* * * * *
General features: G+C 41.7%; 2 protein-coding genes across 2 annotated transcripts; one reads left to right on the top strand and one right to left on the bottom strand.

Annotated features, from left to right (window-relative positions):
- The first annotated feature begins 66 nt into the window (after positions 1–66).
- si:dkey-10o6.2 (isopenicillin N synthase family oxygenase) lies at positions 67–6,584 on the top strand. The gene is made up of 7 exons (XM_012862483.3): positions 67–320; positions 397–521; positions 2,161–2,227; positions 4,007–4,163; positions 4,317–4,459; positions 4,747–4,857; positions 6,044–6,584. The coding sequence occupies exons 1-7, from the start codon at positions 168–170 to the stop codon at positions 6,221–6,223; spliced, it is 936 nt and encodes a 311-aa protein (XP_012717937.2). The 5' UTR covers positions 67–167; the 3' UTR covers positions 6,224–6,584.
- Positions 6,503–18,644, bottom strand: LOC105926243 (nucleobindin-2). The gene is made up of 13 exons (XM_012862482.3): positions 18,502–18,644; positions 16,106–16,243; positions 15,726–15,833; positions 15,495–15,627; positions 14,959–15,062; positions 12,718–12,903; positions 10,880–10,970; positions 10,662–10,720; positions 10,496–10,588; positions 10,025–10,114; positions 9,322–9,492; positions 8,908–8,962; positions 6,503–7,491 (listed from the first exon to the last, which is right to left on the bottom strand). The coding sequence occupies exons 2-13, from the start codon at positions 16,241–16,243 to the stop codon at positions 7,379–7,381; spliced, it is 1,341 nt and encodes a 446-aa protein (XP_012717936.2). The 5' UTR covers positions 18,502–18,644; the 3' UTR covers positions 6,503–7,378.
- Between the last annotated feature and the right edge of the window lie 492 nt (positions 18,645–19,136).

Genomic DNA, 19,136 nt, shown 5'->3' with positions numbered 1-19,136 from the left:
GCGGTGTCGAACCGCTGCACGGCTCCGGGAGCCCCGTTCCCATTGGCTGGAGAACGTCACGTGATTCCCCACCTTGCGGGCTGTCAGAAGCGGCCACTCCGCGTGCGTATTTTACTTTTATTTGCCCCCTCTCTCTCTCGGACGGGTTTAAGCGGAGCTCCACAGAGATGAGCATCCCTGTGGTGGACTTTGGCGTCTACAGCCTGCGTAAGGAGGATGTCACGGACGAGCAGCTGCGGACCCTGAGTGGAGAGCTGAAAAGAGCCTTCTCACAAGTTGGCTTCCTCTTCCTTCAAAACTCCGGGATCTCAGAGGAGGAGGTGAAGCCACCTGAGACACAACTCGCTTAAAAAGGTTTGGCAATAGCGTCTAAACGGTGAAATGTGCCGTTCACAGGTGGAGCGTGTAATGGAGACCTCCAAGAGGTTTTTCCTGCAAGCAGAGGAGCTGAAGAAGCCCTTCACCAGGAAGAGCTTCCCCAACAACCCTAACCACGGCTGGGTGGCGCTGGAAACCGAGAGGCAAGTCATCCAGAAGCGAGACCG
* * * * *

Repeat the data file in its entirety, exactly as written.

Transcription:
General features: G+C 41.7%; 2 protein-coding genes across 2 annotated transcripts; one reads left to right on the top strand and one right to left on the bottom strand.

Annotated features, from left to right (window-relative positions):
- The first annotated feature begins 66 nt into the window (after positions 1–66).
- si:dkey-10o6.2 (isopenicillin N synthase family oxygenase) lies at positions 67–6,584 on the top strand. The gene is made up of 7 exons (XM_012862483.3): positions 67–320; positions 397–521; positions 2,161–2,227; positions 4,007–4,163; positions 4,317–4,459; positions 4,747–4,857; positions 6,044–6,584. The coding sequence occupies exons 1-7, from the start codon at positions 168–170 to the stop codon at positions 6,221–6,223; spliced, it is 936 nt and encodes a 311-aa protein (XP_012717937.2). The 5' UTR covers positions 67–167; the 3' UTR covers positions 6,224–6,584.
- Positions 6,503–18,644, bottom strand: LOC105926243 (nucleobindin-2). The gene is made up of 13 exons (XM_012862482.3): positions 18,502–18,644; positions 16,106–16,243; positions 15,726–15,833; positions 15,495–15,627; positions 14,959–15,062; positions 12,718–12,903; positions 10,880–10,970; positions 10,662–10,720; positions 10,496–10,588; positions 10,025–10,114; positions 9,322–9,492; positions 8,908–8,962; positions 6,503–7,491 (listed from the first exon to the last, which is right to left on the bottom strand). The coding sequence occupies exons 2-13, from the start codon at positions 16,241–16,243 to the stop codon at positions 7,379–7,381; spliced, it is 1,341 nt and encodes a 446-aa protein (XP_012717936.2). The 5' UTR covers positions 18,502–18,644; the 3' UTR covers positions 6,503–7,378.
- Between the last annotated feature and the right edge of the window lie 492 nt (positions 18,645–19,136).

Genomic DNA, 19,136 nt, shown 5'->3' with positions numbered 1-19,136 from the left:
GCGGTGTCGAACCGCTGCACGGCTCCGGGAGCCCCGTTCCCATTGGCTGGAGAACGTCACGTGATTCCCCACCTTGCGGGCTGTCAGAAGCGGCCACTCCGCGTGCGTATTTTACTTTTATTTGCCCCCTCTCTCTCTCGGACGGGTTTAAGCGGAGCTCCACAGAGATGAGCATCCCTGTGGTGGACTTTGGCGTCTACAGCCTGCGTAAGGAGGATGTCACGGACGAGCAGCTGCGGACCCTGAGTGGAGAGCTGAAAAGAGCCTTCTCACAAGTTGGCTTCCTCTTCCTTCAAAACTCCGGGATCTCAGAGGAGGAGGTGAAGCCACCTGAGACACAACTCGCTTAAAAAGGTTTGGCAATAGCGTCTAAACGGTGAAATGTGCCGTTCACAGGTGGAGCGTGTAATGGAGACCTCCAAGAGGTTTTTCCTGCAAGCAGAGGAGCTGAAGAAGCCCTTCACCAGGAAGAGCTTCCCCAACAACCCTAACCACGGCTGGGTGGCGCTGGAAACCGAGAGGCAAGTCATCCAGAAGCGAGACCG